The F-18 Hornet has been the cornerstone of the Navy fleet for decades, not to mention has been the performance aircraft for the US Navy’s Blue Angels since 1986. So, as an airplane, it’s always been extremely popular. I mean, what’s not to like really? There have been a number of F-18 models through the years and the challenge in making it as an RC model has always been the landing gear. The main gear of the F-18 are so distinctive, it truly is one of the defining features of the airplane, but getting them made well was always a challenge in years past (n recent years there have been some absolutely incredible turbine models that have come to market). Also, if not executed well, it can make ground handling challenging.
When I saw E-flite’s F-18 Hornet and the incredibly scale landing gear on it, I was excited! They got not only the look of the gear correct, but they also got the correct teeter angle which helps place the wheels a bit further away from the fuselage. If they had spent that much attention to detail on the landing gear, I could only hope that the rest of the airplane was just as well thought out. Well, I’m happy to report that this is indeed a very well-engineered and well thought out model that also flies extremely nicely! There are some things to be aware of regarding takeoff (especially on your maiden flight), but with the right setup and awareness, it’s not a problem at all and you’ll have a really nice flying EDF on your hands.
AIRCRAFT ASSEMBLY NOTES
The E-flite Hornet arrived nicely packed in a good sized box and includes with it a full complement of external tanks and stores which is nice. E-flite has really simplified the airplane down into the major components for assembly basically requiring only the tails and wings to be added for full assembly. As I hinted to earlier, Continue reading →
As you may recall me mentioning in my UMX Pitts review, that little Pitts just flies absolutely epicly! Well, drooling over E-Flite’s 850mm Pitts Biplane I couldn’t hold off any longer and I ordered one. I knew that if it flew anything like the UMX, it would be an incredible little airplane! Well, the good news is it shares much of the magic flying pretty darn close to the UMX…knife edge passes FTW!
The pitts is such an iconic aerobatic aircraft design that’s unmistakable and this E-Flite airplane captures it perfectly. Plus having flown the UMX one, it’s really fostered a love for the Pitts. It’s such a great looking biplane design.
Assembly of the E-flite Pitts I found pretty enjoyable. Taking the airplane out of the box, one thing became apparent to me pretty quickly and that was that the finish on the airplane was incredible! As I inspected the parts, it really was hard to tell that Continue reading →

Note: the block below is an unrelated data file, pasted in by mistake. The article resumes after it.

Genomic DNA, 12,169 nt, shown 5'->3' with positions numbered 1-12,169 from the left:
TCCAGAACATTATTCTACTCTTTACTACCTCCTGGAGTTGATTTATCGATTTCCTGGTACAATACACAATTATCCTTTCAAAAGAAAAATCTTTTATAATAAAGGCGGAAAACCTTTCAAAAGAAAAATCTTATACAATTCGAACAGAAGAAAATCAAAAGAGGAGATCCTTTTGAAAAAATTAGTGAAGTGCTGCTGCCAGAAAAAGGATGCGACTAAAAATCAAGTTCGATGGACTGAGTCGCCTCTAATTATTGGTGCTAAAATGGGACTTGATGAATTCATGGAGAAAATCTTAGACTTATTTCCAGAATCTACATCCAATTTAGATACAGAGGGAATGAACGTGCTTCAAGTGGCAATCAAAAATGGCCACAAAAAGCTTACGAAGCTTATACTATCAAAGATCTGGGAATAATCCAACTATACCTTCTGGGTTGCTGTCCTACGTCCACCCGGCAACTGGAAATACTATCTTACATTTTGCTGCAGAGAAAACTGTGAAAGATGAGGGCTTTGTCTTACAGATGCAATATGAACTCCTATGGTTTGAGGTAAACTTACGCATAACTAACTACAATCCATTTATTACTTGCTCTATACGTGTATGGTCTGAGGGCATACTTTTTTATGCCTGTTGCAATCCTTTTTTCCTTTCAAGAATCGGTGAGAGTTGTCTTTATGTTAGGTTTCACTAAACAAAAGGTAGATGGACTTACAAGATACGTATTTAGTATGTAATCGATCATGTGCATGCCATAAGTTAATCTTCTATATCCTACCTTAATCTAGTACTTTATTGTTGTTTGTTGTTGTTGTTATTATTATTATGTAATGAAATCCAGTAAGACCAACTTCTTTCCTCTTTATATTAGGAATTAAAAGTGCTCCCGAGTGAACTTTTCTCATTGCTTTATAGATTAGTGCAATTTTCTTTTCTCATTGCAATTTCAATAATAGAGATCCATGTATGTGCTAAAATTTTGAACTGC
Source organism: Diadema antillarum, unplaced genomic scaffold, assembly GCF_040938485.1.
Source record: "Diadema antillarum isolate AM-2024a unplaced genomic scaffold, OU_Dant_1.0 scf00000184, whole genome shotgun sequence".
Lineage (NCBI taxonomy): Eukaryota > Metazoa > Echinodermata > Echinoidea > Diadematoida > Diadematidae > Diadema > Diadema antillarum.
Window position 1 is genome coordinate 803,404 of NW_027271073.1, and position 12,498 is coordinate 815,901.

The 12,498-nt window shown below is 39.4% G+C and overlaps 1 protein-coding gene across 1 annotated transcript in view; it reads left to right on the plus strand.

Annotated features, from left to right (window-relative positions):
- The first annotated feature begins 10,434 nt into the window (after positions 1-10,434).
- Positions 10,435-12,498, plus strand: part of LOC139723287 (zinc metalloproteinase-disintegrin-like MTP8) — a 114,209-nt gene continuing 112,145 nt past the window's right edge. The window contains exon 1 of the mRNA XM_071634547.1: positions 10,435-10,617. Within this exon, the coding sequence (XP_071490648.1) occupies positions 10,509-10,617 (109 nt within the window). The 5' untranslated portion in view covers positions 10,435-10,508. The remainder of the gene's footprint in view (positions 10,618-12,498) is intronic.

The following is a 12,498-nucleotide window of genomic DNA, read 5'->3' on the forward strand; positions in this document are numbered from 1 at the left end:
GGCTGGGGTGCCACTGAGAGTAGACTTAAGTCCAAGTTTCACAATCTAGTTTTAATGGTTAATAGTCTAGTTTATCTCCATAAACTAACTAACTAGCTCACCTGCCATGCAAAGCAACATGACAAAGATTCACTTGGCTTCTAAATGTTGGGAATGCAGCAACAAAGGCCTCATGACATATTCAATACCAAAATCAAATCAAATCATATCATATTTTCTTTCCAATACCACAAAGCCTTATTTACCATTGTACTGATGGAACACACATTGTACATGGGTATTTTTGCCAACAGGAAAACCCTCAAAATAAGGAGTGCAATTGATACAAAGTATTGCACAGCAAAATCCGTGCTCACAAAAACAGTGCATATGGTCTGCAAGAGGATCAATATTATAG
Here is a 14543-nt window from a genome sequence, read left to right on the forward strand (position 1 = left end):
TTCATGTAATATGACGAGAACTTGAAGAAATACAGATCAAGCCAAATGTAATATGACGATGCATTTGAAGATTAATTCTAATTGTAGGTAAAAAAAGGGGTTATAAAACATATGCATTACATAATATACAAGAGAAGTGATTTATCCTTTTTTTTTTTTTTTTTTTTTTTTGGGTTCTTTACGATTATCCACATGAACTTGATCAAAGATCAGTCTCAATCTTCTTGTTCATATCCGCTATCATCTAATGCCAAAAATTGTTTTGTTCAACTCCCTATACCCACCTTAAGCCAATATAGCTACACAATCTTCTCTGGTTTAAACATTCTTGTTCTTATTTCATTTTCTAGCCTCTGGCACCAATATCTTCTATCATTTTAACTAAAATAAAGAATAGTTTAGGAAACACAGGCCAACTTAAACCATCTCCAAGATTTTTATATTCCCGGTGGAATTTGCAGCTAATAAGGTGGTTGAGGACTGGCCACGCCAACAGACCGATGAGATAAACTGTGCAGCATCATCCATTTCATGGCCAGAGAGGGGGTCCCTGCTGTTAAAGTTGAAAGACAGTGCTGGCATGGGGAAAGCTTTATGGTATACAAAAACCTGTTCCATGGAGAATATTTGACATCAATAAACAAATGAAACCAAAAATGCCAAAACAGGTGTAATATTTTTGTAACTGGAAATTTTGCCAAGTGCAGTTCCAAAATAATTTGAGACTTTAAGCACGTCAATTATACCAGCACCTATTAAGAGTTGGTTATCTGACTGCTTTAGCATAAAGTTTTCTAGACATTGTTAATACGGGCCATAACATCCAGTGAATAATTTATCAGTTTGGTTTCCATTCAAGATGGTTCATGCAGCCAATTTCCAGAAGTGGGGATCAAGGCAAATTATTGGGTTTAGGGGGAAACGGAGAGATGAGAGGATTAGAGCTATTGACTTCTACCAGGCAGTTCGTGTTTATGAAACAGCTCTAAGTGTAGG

Hey guys! We have another full video post this week. My son and I have been playing with the new RealFlight 9 Horizon Hobby Edition and have been having just as much fun with it as we did with RealFlight 8! The nice thing is that the software comes with everything you need including a new Spektrum inspired transmitter that features much more logical and realistic switch positions which really helps in creating a more realistic simulator experience. Having a number of new aircraft including some of the new Horizon Hobby releases, the simulator is packed full of features including full customization, training tools and full multi-player that allow you to fly over the internet with others too.
The best way to show RealFlight 9 is through video, so our review video is below. A good simulator is most certainly a worthy investment, especially if you’re learning. AS I always say, if you crash once in the simulator, it will have paid for itself if you compare to actually crashing an airplane. Also, if you’re flying with SAFE, the sim is the place to get used to flying without it. I do find myself flying a bit less cautiously in the sim, but this is definitely the place to do that and to push your limits to improve your skills.
E-Flite’s Phabulously Phantastic Phlying Phantom…wait, was that excessive? 😉
This week we’re looking at the E-Flite’s F-4 Phantom II. The F-4 is an unmistakable airplane and E-flite has put together a really nicely engineered kit here that flies great! Also, it’s another jet with SAFE select, so this adds to the growing number of EDFs with this as an option if that’s something you’re looking for.
The F-4 is an iconic airplane with a colorful history that served for quite a long time with a number of different countries. It was produced for over 20 years and the last US F-4 drone was only just retired back in 2016. Though it wasn’t designed as such, the F-4 could technically be considered the first JSF since it was the first jet fighter to serve in all three branches of the military. It started out with the Navy as the F-4B. Catching the eye of the Air Force they decided to make a few mods and then started flying the F-4C and then later the F-4E of course. Well, the funny thing is, the Navy took note of some of the F-4C mods and incorporated those into what became the F-4J and later the F-4S. Obviously, this is an oversimplification…but the C and J models have a number of similarities.
AIRCRAFT ASSEMBLY NOTES
Pulling the airplane from the box, you are met with a nice smooth airframe with a nice low parts count. It’s impressive in fact considering the complexity that could be with the F-4 airframe. As a whole, the is engineered extremely well. The parts count is low and everything aligns so there’s not guess work on the alignment anywhere, most notablyContinue reading →